, by DR. SHAHID JAMAL ANSARI
The Persian Gulf is a semi-enclosed sea situated between the Arabian Peninsula and Iran. It is approximately 70,000 square nautical miles in size, and has 97 per cent of its periphery occupied by land. The Persian Gulf is joined to the Gulf of Oman, the northernmost arm of the Indian Ocean, by the Strait of Hormuz. The Persian Gulf has seven littoral states – Iran, Iraq, Kuwait, Saudi Arabia, Qatar, and United Arab Emirates, and Oman. There is one island state in the gulf: Bahrain. The strait is bordered on the north and northwest by Iran. The Persian Gulf has been important for its geographic location. Historically, the Gulf was noted for its pearls. Currently, the Gulf is valued for its vast oil resources, upon which the industrial nations of the West depend for energy. Less significant, but growing in importance, is the Gulf’s fishing potential.
Aside from the interest in Persian Gulf resources there are political strategic interests deriving from the Gulf’s geographic location. Throughout history the Gulf has been viewed as an important crossroads of trade and communication, but in the 19th century it also became strategically crucial in the defence of India and the British Eastern Empire prior to the World War II. After the World War II, the Gulf was still seen as a British sphere of influence. The political-strategic interests in the Gulf have come to merge with the growing economic interest in its oil reserves in the last few decades. The so-called energy crises of the 1970s have made it apparent that the Persian Gulf has again become the subject of strategic concerns.
The evidence of cartography indicates that the Gulf was primarily known and referred to as the Persian Gulf throughout the medieval and modern history. From the period of Ptolemy’s world map to the present, the Gulf was known to the rest of the world exclusively as the Persian Gulf. In modern history almost every general encyclopaedia refers to the Gulf as the Persian Gulf not the Arabian Gulf. For example, the Encyclopaedia on Dictionnaire Raisonne des Sciences,which is the first world encyclopaedia published in French, in 1751, refers to the Gulf as “Persicus Sinus”.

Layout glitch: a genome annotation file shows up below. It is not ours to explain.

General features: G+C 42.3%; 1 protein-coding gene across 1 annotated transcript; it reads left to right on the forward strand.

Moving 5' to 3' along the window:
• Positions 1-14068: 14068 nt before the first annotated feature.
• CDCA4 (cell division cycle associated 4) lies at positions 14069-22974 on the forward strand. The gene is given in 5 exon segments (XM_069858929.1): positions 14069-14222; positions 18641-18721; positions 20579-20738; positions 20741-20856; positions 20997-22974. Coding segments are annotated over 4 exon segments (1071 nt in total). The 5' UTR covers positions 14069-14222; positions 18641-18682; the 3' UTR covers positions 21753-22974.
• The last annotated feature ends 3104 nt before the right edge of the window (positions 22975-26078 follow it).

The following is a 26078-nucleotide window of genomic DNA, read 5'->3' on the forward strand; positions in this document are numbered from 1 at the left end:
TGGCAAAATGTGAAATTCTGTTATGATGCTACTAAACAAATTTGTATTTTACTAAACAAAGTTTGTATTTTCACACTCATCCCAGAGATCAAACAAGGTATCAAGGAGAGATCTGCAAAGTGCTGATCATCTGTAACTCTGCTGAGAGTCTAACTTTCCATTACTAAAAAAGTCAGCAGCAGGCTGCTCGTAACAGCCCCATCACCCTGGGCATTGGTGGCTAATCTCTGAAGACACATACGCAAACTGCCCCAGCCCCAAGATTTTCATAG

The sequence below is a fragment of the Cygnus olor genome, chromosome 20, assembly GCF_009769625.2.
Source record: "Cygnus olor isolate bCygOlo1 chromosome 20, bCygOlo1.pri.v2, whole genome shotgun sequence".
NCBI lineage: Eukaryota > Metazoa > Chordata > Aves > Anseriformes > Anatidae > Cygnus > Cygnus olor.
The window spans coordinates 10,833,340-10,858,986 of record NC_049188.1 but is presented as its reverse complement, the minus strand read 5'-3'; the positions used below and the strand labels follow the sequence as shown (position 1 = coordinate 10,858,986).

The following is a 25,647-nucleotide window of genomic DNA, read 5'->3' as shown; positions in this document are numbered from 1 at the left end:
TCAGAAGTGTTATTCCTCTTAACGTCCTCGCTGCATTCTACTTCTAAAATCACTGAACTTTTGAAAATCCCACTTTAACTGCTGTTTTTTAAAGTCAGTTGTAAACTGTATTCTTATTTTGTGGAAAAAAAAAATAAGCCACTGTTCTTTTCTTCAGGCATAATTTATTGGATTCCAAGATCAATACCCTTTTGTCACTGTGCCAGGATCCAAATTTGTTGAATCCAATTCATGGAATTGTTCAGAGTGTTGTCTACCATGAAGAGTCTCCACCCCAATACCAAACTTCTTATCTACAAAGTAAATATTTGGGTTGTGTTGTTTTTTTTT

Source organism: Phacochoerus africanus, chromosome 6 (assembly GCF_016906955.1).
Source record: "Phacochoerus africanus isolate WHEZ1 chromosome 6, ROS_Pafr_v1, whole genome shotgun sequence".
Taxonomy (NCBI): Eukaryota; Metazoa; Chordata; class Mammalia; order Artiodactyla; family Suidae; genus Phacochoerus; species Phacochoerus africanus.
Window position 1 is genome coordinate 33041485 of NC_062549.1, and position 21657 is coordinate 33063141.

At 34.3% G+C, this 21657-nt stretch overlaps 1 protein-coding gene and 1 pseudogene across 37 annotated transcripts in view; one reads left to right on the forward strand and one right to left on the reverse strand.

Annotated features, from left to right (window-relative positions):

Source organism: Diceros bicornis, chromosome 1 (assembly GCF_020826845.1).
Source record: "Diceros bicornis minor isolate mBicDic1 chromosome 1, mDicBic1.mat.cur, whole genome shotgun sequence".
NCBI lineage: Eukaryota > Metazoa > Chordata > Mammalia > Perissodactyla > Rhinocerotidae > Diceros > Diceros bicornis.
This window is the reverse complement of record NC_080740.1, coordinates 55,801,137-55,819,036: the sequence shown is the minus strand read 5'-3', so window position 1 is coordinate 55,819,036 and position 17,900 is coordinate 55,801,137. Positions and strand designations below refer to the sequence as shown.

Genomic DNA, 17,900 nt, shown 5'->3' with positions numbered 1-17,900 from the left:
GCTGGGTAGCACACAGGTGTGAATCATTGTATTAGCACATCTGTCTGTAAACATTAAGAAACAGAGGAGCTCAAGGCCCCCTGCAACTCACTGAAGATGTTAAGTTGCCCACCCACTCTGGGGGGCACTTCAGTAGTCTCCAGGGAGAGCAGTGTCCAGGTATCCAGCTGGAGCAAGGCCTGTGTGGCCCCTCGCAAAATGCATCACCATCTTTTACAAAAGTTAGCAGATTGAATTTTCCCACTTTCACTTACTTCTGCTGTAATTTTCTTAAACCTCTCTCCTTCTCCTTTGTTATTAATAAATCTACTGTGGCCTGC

In the course of history, the Gulf has rarely been known as the “Arabian Gulf”, though it has been periodically referred to by other names (such as the Gulf of Barah). In the past, the term “Arabian Gulf” has been used only to designate the Red Sea. The ancient Greek geographers referred to the Mediterranean Sea as the Roman Gulf, to the Red Sea as the Arabian Gulf, and to the Persian Gulf as Persian Gulf. Muslim geographers, including all Arab geographers, until recently have not referred to the Gulf as the Arabian Gulf. Some early Arab geographers, like Ibn Battuta and Ibn Hauqal, used the term “Sea of Fars” and “Bahr Fars” while some other Muslim geographers referred to the “Persian Sea” which included not only the Persian Gulf but also the Arabian Sea and even sometimes the Indian Ocean. No Persian or Arab author, from early times until 1958, has ever accorded the title “Arabian Gulf” to the Persian Gulf.
The first use of the term “Arabian Gulf,” with reference to the Persian Gulf was by a Baghdad (Iraq) radio in its propaganda against Iran in 1958. The Gulf, previously known only as the Persian Gulf, is now frequently referred to as the “Arab Gulf” or “Arabian Gulf” by all Arab States, including the countries of the Arabian Peninsula. The question of naming the Gulf with the adjective Persian or Arabian is therefore of recent origin. It is with the rise of Arab nationalism in the 1960s and especially with the rise of Iran as a West Asian power that the conflict arises.
The use of the name Persian Gulf, as we have seen, goes back to ancient times when the Persian Empire was the predominant power in the region. Since the Arabian side of the Gulf was devoid of any large or powerful political entity until after the World War II, the Gulf was always called the Persian Gulf by those people within and outside the region.